Overseas Angels & Demons maintained the #1 position for the second weekend as well even with the release of Night at the Museum: Battle of the Smithsonian which opened at #2. The film opened with $46 million at the domestic box office. The Da Vinci Code had opened domestically to $77.1 million, but the sequel's opening met Columbia Pictures' $40–50 million prediction, since the film's source material was not as popular as its predecessor's. Within more than a month, the film grossed $478,869,160 worldwide, making it the largest grossing film of 2009 until it was surpassed by Transformers: Revenge of the Fallen. Of this $478 million, just over 27% of it is from domestic venues, giving the film high worldwide totals, with over $30 million in the UK, $21 million in Spain, $13 million in Brazil, $13 million in Russia, $34 million in Japan and $47 million in Germany. Angels & Demons was the ninth-highest-grossing film of 2009, with box-office figures of $485,930,810 worldwide.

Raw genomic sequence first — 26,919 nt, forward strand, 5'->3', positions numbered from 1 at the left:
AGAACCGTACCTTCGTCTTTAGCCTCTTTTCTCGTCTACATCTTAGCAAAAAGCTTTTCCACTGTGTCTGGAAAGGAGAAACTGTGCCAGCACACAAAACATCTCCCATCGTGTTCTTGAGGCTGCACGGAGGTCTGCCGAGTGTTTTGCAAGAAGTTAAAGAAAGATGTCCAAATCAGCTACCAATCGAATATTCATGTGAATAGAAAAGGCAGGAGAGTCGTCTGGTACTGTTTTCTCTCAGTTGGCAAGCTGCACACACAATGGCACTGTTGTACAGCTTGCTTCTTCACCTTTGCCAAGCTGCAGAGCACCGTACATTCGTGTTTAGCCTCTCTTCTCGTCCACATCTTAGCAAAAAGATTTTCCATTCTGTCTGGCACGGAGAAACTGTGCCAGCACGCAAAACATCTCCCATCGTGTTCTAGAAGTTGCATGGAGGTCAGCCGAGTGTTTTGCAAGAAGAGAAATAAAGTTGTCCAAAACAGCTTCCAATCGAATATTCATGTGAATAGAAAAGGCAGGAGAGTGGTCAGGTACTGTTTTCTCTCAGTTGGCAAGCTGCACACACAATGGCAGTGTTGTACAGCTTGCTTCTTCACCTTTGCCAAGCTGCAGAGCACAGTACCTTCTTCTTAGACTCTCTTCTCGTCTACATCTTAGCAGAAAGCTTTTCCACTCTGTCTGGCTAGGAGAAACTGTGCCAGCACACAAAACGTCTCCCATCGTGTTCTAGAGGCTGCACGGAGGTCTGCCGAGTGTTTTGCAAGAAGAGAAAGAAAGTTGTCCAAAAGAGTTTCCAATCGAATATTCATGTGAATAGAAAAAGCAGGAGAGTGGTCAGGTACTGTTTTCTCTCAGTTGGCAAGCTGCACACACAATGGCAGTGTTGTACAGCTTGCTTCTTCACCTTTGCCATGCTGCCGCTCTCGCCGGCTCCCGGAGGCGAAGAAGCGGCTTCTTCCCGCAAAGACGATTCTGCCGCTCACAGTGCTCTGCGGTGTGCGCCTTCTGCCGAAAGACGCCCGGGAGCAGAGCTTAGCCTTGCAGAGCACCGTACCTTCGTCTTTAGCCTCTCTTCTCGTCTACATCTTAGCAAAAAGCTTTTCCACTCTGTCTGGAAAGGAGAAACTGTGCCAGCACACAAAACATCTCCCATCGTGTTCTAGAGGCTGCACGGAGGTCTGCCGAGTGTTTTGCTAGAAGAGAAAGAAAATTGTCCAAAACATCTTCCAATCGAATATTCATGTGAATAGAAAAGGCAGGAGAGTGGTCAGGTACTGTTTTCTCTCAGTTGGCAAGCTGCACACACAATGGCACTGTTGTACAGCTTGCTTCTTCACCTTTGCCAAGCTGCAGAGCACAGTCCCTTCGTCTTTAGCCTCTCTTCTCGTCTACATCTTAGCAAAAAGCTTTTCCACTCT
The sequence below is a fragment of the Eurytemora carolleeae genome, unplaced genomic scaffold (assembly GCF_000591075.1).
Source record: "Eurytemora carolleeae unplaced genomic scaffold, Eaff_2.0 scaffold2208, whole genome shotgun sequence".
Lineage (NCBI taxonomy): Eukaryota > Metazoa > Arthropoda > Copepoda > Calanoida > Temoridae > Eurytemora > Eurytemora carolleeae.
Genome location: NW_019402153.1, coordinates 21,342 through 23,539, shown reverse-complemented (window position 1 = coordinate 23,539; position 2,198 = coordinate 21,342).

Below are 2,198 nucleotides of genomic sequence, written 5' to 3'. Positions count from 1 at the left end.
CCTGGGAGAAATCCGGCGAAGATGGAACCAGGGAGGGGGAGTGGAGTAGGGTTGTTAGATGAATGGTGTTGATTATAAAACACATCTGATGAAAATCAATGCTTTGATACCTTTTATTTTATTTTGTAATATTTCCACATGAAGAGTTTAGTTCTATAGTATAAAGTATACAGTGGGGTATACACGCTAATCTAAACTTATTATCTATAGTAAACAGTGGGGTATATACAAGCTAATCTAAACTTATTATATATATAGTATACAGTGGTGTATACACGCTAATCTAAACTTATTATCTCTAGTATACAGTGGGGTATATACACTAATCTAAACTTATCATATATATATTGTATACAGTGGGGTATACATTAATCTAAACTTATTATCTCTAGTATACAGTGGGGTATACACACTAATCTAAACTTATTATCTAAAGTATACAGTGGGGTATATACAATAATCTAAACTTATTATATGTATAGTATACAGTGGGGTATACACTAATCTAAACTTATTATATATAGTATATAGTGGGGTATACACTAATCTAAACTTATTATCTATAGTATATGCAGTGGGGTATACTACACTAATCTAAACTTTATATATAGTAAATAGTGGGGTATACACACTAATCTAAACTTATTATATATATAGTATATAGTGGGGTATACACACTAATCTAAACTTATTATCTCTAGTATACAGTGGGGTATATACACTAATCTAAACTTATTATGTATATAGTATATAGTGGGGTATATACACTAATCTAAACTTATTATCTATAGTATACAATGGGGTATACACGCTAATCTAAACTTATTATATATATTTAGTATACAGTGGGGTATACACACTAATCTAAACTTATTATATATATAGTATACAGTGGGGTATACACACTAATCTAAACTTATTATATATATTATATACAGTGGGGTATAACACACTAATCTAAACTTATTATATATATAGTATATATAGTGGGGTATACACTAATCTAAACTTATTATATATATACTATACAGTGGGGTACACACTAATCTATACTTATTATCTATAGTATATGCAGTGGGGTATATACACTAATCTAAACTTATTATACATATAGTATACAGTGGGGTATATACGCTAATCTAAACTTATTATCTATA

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- Official website
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- Angels & Demons: Now, in the service of the Catholic Church - WSWS review by Hiram Lee
- Movie's locations on Google Earth